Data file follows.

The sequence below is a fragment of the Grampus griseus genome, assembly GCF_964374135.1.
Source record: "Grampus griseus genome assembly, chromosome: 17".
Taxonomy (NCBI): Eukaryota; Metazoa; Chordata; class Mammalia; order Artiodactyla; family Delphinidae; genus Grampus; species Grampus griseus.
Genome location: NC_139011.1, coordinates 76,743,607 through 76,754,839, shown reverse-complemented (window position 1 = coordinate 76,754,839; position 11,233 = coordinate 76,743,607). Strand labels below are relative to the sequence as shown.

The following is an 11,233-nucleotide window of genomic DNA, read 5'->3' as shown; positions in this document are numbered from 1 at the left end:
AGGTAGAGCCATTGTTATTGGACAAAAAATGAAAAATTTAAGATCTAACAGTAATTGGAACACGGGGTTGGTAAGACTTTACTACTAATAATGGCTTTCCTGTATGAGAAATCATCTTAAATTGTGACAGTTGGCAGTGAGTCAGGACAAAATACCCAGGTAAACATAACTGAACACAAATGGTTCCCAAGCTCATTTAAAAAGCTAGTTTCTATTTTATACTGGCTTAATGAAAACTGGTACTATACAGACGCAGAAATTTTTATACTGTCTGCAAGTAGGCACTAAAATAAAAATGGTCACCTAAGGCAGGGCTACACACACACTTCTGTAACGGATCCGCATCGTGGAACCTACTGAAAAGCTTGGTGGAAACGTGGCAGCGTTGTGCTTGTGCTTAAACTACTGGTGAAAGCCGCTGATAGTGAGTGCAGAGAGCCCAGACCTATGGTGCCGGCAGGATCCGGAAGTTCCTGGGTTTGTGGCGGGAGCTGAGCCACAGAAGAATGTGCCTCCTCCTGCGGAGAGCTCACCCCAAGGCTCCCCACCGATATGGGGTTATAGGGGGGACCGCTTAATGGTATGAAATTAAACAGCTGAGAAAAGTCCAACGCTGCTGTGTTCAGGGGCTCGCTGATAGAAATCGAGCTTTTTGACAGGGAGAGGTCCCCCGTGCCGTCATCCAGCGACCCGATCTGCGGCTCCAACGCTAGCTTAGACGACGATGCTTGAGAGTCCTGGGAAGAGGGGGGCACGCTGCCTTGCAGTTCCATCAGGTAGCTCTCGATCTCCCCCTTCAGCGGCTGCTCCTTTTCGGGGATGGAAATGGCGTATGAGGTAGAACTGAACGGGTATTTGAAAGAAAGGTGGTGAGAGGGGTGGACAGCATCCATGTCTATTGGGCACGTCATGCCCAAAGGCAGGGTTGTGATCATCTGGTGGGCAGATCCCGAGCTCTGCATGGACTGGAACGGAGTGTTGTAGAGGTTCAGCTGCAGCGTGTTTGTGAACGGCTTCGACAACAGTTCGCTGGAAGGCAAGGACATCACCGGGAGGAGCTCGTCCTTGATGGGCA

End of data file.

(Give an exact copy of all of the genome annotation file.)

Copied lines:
The sequence below is a fragment of the Grampus griseus genome, assembly GCF_964374135.1.
Source record: "Grampus griseus genome assembly, chromosome: 17".
Taxonomy (NCBI): Eukaryota; Metazoa; Chordata; class Mammalia; order Artiodactyla; family Delphinidae; genus Grampus; species Grampus griseus.
Genome location: NC_139011.1, coordinates 76,743,607 through 76,754,839, shown reverse-complemented (window position 1 = coordinate 76,754,839; position 11,233 = coordinate 76,743,607). Strand labels below are relative to the sequence as shown.

The following is an 11,233-nucleotide window of genomic DNA, read 5'->3' as shown; positions in this document are numbered from 1 at the left end:
AGGTAGAGCCATTGTTATTGGACAAAAAATGAAAAATTTAAGATCTAACAGTAATTGGAACACGGGGTTGGTAAGACTTTACTACTAATAATGGCTTTCCTGTATGAGAAATCATCTTAAATTGTGACAGTTGGCAGTGAGTCAGGACAAAATACCCAGGTAAACATAACTGAACACAAATGGTTCCCAAGCTCATTTAAAAAGCTAGTTTCTATTTTATACTGGCTTAATGAAAACTGGTACTATACAGACGCAGAAATTTTTATACTGTCTGCAAGTAGGCACTAAAATAAAAATGGTCACCTAAGGCAGGGCTACACACACACTTCTGTAACGGATCCGCATCGTGGAACCTACTGAAAAGCTTGGTGGAAACGTGGCAGCGTTGTGCTTGTGCTTAAACTACTGGTGAAAGCCGCTGATAGTGAGTGCAGAGAGCCCAGACCTATGGTGCCGGCAGGATCCGGAAGTTCCTGGGTTTGTGGCGGGAGCTGAGCCACAGAAGAATGTGCCTCCTCCTGCGGAGAGCTCACCCCAAGGCTCCCCACCGATATGGGGTTATAGGGGGGACCGCTTAATGGTATGAAATTAAACAGCTGAGAAAAGTCCAACGCTGCTGTGTTCAGGGGCTCGCTGATAGAAATCGAGCTTTTTGACAGGGAGAGGTCCCCCGTGCCGTCATCCAGCGACCCGATCTGCGGCTCCAACGCTAGCTTAGACGACGATGCTTGAGAGTCCTGGGAAGAGGGGGGCACGCTGCCTTGCAGTTCCATCAGGTAGCTCTCGATCTCCCCCTTCAGCGGCTGCTCCTTTTCGGGGATGGAAATGGCGTATGAGGTAGAACTGAACGGGTATTTGAAAGAAAGGTGGTGAGAGGGGTGGACAGCATCCATGTCTATTGGGCACGTCATGCCCAAAGGCAGGGTTGTGATCATCTGGTGGGCAGATCCCGAGCTCTGCATGGACTGGAACGGAGTGTTGTAGAGGTTCAGCTGCAGCGTGTTTGTGAACGGCTTCGACAACAGTTCGCTGGAAGGCAAGGACATCACCGGGAGGAGCTCGTCCTTGATGGGCA